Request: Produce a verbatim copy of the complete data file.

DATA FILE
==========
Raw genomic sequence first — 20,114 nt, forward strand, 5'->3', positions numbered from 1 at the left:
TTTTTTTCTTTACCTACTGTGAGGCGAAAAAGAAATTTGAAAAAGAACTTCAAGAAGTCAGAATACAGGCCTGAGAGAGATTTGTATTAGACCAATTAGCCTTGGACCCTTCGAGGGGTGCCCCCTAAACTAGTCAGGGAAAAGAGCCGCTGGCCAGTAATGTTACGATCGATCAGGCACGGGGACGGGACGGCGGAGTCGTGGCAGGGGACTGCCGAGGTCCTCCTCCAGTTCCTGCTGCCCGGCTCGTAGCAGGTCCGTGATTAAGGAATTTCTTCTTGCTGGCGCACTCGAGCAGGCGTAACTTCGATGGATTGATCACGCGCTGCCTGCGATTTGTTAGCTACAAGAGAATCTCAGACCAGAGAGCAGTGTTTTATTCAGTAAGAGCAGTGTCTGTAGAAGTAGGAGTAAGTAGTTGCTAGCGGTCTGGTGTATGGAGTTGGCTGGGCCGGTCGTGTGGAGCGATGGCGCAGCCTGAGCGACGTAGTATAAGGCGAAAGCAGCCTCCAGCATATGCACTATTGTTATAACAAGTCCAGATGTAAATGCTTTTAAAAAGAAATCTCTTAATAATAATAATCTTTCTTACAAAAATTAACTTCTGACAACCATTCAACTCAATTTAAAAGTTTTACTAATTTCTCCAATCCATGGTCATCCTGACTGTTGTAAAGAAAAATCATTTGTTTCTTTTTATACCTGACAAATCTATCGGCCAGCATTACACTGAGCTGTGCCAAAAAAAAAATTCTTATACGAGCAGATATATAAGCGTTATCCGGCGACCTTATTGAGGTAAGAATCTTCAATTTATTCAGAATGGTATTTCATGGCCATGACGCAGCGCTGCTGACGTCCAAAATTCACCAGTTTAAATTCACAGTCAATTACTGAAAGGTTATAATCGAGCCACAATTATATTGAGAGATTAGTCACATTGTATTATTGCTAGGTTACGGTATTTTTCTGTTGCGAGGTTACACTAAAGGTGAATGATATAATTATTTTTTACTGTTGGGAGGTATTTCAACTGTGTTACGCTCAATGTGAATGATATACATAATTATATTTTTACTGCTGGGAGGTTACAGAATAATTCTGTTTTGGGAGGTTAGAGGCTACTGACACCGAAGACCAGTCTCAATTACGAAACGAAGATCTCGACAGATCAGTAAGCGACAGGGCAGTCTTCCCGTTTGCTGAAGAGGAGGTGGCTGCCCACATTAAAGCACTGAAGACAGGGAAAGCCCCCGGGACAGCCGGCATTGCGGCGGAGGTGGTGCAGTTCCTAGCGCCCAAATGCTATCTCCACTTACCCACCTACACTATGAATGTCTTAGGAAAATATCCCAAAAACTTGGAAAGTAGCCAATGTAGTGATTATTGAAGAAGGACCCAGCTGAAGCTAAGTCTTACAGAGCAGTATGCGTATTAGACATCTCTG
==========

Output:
Raw genomic sequence first — 20,114 nt, forward strand, 5'->3', positions numbered from 1 at the left:
TTTTTTTCTTTACCTACTGTGAGGCGAAAAAGAAATTTGAAAAAGAACTTCAAGAAGTCAGAATACAGGCCTGAGAGAGATTTGTATTAGACCAATTAGCCTTGGACCCTTCGAGGGGTGCCCCCTAAACTAGTCAGGGAAAAGAGCCGCTGGCCAGTAATGTTACGATCGATCAGGCACGGGGACGGGACGGCGGAGTCGTGGCAGGGGACTGCCGAGGTCCTCCTCCAGTTCCTGCTGCCCGGCTCGTAGCAGGTCCGTGATTAAGGAATTTCTTCTTGCTGGCGCACTCGAGCAGGCGTAACTTCGATGGATTGATCACGCGCTGCCTGCGATTTGTTAGCTACAAGAGAATCTCAGACCAGAGAGCAGTGTTTTATTCAGTAAGAGCAGTGTCTGTAGAAGTAGGAGTAAGTAGTTGCTAGCGGTCTGGTGTATGGAGTTGGCTGGGCCGGTCGTGTGGAGCGATGGCGCAGCCTGAGCGACGTAGTATAAGGCGAAAGCAGCCTCCAGCATATGCACTATTGTTATAACAAGTCCAGATGTAAATGCTTTTAAAAAGAAATCTCTTAATAATAATAATCTTTCTTACAAAAATTAACTTCTGACAACCATTCAACTCAATTTAAAAGTTTTACTAATTTCTCCAATCCATGGTCATCCTGACTGTTGTAAAGAAAAATCATTTGTTTCTTTTTATACCTGACAAATCTATCGGCCAGCATTACACTGAGCTGTGCCAAAAAAAAAATTCTTATACGAGCAGATATATAAGCGTTATCCGGCGACCTTATTGAGGTAAGAATCTTCAATTTATTCAGAATGGTATTTCATGGCCATGACGCAGCGCTGCTGACGTCCAAAATTCACCAGTTTAAATTCACAGTCAATTACTGAAAGGTTATAATCGAGCCACAATTATATTGAGAGATTAGTCACATTGTATTATTGCTAGGTTACGGTATTTTTCTGTTGCGAGGTTACACTAAAGGTGAATGATATAATTATTTTTTACTGTTGGGAGGTATTTCAACTGTGTTACGCTCAATGTGAATGATATACATAATTATATTTTTACTGCTGGGAGGTTACAGAATAATTCTGTTTTGGGAGGTTAGAGGCTACTGACACCGAAGACCAGTCTCAATTACGAAACGAAGATCTCGACAGATCAGTAAGCGACAGGGCAGTCTTCCCGTTTGCTGAAGAGGAGGTGGCTGCCCACATTAAAGCACTGAAGACAGGGAAAGCCCCCGGGACAGCCGGCATTGCGGCGGAGGTGGTGCAGTTCCTAGCGCCCAAATGCTATCTCCACTTACCCACCTACACTATGAATGTCTTAGGAAAATATCCCAAAAACTTGGAAAGTAGCCAATGTAGTGATTATTGAAGAAGGACCCAGCTGAAGCTAAGTCTTACAGAGCAGTATGCGTATTAGACATCTCTG